If I had to guess, I’d say 42-year-old David Souza III is a gambling man. Not because he dropped out of college to be a successful entrepreneur in the Las Vegas restaurant and club promotions industries, but because one day in 2007 he took a complete 180-degree turn, without any formal training, and decided to open the only craft distillery in Atwater, CA. The kicker is he planned on differentiating his spirits with an ingredient few distillers in their right mind would touch—the sweet potato.
The Start of an Empire
Risk seems to course through the veins of the four generations of Souza men who’ve been farming sweet potatoes in CA’s Central Valley since 1917. During World War I, at 16 years old, Souza’s great-grandfather John emigrated from the Portuguese Azores to Boston with nothing but the shirt on his back, a proficiency for growing sweet potatoes and a whole lot of entrepreneurial gumption. Eventually he made it out West and, with earnings from working in mines near Santa Cruz, CA, bought a small plot of land in Atwater. You could say he literally went back to his tuberous roots.
Three generations later, the Souza family runs an agricultural empire, producing 40 million pounds annually, making them the second-largest sweet potato grower in the state.
“We’re definitely the highest producer as far as bins per acre,” David Souza said with pride while touring a portion of his 2,000 acres on a 106° morning in the middle of the harvest.
His First Big Bet
But sweet potato farming wasn’t always Souza’s master plan. Needing a break from tractors, sorters and the caked-on dust he had to wash off every time he operated an almond tree shaker, he went to Vegas and amassed a network of movers and shakers in the restaurant scene. That’s when the light bulb burst. He devised a plan to sell booze to Sin City. So, he returned home, improvised a still from a copper column and a beer keg, then figured out how to make vodka from the crop he had an endless supply of—sweet potatoes. By then he’d been bitten by the distilling bug and decided to go all-in.
He reached out to consultants for help, but nobody paid him much attention once they heard he was working with sweet potatoes: low in sugar and starch, producing less alcohol and requiring greater time and energy to break down than most other bases. The input costs of sweet potatoes and the commercial-grade enzymes required to break them down are high, and it takes 10–12 lbs., almost twice the amount of regular spuds, to yield one bottle of vodka.
Souza caught his first break when San Jose’s Frank-Lin Distillers recommended he reach out to Lance Winters, master distiller at St. George Spirits, who was generous with his time and knowledge. He also suggested Souza sit through the training seminars hosted by the local Holstein equipment broker.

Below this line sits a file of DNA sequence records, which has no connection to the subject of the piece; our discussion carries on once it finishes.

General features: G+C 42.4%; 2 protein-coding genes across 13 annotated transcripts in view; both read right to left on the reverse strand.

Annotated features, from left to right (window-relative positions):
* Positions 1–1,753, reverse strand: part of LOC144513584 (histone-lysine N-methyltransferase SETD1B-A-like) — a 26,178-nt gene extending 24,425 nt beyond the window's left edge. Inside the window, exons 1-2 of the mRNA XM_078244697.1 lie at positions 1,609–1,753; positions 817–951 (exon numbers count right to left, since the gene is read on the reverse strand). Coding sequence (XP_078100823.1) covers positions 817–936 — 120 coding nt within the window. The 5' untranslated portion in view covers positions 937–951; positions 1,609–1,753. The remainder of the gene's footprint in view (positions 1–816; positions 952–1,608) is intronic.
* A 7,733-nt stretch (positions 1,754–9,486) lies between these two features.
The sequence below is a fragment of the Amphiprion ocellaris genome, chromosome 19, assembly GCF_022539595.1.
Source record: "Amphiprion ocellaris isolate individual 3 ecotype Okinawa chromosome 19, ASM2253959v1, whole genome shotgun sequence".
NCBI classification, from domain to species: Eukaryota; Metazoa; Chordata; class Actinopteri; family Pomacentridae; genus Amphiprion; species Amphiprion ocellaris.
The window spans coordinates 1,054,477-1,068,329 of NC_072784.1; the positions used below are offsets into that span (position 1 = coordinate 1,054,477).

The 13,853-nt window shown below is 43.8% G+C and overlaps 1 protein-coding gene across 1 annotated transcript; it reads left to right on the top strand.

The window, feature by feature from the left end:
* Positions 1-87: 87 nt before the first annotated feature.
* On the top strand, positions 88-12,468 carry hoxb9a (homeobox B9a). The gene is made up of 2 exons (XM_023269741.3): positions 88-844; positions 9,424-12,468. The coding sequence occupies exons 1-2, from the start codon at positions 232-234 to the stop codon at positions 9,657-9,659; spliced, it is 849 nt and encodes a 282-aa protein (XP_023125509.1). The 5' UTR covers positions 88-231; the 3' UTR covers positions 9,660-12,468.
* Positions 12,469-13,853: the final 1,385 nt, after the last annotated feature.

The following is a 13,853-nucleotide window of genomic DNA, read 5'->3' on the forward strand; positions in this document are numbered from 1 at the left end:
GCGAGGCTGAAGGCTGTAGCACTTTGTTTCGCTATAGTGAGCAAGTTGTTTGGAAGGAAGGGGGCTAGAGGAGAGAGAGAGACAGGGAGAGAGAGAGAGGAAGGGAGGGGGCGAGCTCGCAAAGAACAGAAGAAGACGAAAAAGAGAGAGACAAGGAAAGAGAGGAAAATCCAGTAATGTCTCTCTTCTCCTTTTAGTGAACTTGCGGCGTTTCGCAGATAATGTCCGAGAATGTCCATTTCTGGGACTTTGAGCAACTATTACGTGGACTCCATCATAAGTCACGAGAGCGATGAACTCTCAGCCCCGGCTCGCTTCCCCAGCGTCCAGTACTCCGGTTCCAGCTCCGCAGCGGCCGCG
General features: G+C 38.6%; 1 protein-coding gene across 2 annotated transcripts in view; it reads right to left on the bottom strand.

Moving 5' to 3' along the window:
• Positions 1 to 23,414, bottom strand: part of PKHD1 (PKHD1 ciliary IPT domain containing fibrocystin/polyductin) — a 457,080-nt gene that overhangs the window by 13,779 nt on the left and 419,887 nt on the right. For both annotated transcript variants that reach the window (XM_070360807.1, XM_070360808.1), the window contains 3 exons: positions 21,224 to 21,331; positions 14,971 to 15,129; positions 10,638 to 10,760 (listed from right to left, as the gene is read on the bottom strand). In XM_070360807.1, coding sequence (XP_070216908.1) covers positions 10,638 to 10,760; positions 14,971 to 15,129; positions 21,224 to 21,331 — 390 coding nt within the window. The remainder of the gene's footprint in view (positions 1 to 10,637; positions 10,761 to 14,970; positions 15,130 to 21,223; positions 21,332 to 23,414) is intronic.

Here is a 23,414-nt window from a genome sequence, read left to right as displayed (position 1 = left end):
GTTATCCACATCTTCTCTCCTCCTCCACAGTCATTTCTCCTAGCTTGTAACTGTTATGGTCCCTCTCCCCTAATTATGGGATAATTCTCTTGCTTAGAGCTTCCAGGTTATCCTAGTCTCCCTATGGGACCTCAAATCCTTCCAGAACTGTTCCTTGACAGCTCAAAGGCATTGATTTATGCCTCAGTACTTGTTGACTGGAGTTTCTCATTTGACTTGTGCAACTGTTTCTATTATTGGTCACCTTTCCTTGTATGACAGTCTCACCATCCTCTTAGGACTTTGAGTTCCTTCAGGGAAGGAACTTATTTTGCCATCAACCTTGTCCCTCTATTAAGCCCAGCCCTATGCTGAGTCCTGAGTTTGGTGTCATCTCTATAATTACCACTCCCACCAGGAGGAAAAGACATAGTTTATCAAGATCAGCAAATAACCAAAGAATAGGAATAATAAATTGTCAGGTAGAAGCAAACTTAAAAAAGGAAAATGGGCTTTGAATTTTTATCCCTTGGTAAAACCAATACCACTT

It took two years to develop the vodka recipe, which was initially named High Roller. It took another 18 months to design and source a bottle covered in diamond pyramids reminiscent of the rubber bumpers you find on the sides of craps tables. Souza tried several vendors in Mexico, but couldn’t get the glass made to his specifications. It was nearly impossible. A year and half later, Souza found an Italian manufacturer for his bottles, which have become the brand’s trade dress. With a name and bottle inspired by rolling dice, he was on the road to producing the perfect Vegas vodka. Or so he thought.
As many others have learned, not every bet you place in Vegas pays off, and by the time Souza returned to Sin City, many of his contacts were gone and he could only get into a few high-end restaurants.
“The real volume in Vegas is in the casinos and clubs,” he said. “On top of that, I was a new father and I wasn’t going to move back to Nevada to hustle and try to make it happen.”
“You don’t have enough money to launch the brand properly and you don’t have a celebrity endorsement to help you sell it,” a representative from Southern Wine & Spirits told him, “so sell your family story.”
Souza dropped the High Roller name and focused on his family story instead, which is why his family’s crest appears on every label. Getting the trademark was another challenge. Souza was too similar to Sauza Tequila, and David is the name of a major sunflower seed producer in the region. So he went with Corbin Cash, his son’s name (inspired by Easton Corbin and Johnny Cash).
The Versatility of a Sweet Potato
In 2012, Souza was the first sweet potato vodka producer in the USA and is now the only producer of sweet potato-based gin, whiskey and liqueur. He manages 100% of the distilling process with assistant distillers Edith Duran and Eric Teague at his side. They process approximately 754,000 pounds of sweet spuds every year through their Bavarian Holstein copper pot stills. They use a 150-liter still for gin and vodka, and for whiskeys a 2,500-liter still, which took 18 months to receive from Germany and upon arrival was three inches too large to fit in the distillery doors. Sweet Potato Spirits produces 200 barrels of spirits, of which they sell 1,800 cases annually.